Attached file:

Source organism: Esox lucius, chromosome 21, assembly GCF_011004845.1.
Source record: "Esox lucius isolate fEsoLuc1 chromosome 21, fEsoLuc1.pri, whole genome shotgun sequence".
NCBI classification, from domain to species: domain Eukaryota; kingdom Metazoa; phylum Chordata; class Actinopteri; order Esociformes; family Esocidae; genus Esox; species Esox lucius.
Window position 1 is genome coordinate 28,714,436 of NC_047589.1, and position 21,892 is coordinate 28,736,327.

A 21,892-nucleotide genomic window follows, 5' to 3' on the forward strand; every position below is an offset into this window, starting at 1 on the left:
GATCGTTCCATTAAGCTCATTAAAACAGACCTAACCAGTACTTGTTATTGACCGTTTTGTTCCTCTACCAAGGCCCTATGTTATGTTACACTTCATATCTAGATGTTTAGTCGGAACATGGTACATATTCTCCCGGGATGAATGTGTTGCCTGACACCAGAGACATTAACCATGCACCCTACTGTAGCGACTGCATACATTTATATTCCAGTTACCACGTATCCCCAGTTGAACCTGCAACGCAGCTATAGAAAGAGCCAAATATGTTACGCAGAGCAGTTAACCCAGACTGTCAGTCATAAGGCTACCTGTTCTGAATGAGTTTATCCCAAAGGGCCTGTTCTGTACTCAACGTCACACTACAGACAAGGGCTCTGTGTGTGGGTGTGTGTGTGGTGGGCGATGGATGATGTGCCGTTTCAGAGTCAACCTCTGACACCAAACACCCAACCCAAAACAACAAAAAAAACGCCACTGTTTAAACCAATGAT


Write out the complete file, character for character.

Source organism: Esox lucius, chromosome 21, assembly GCF_011004845.1.
Source record: "Esox lucius isolate fEsoLuc1 chromosome 21, fEsoLuc1.pri, whole genome shotgun sequence".
NCBI classification, from domain to species: domain Eukaryota; kingdom Metazoa; phylum Chordata; class Actinopteri; order Esociformes; family Esocidae; genus Esox; species Esox lucius.
Window position 1 is genome coordinate 28,714,436 of NC_047589.1, and position 21,892 is coordinate 28,736,327.

A 21,892-nucleotide genomic window follows, 5' to 3' on the forward strand; every position below is an offset into this window, starting at 1 on the left:
GATCGTTCCATTAAGCTCATTAAAACAGACCTAACCAGTACTTGTTATTGACCGTTTTGTTCCTCTACCAAGGCCCTATGTTATGTTACACTTCATATCTAGATGTTTAGTCGGAACATGGTACATATTCTCCCGGGATGAATGTGTTGCCTGACACCAGAGACATTAACCATGCACCCTACTGTAGCGACTGCATACATTTATATTCCAGTTACCACGTATCCCCAGTTGAACCTGCAACGCAGCTATAGAAAGAGCCAAATATGTTACGCAGAGCAGTTAACCCAGACTGTCAGTCATAAGGCTACCTGTTCTGAATGAGTTTATCCCAAAGGGCCTGTTCTGTACTCAACGTCACACTACAGACAAGGGCTCTGTGTGTGGGTGTGTGTGTGGTGGGCGATGGATGATGTGCCGTTTCAGAGTCAACCTCTGACACCAAACACCCAACCCAAAACAACAAAAAAAACGCCACTGTTTAAACCAATGAT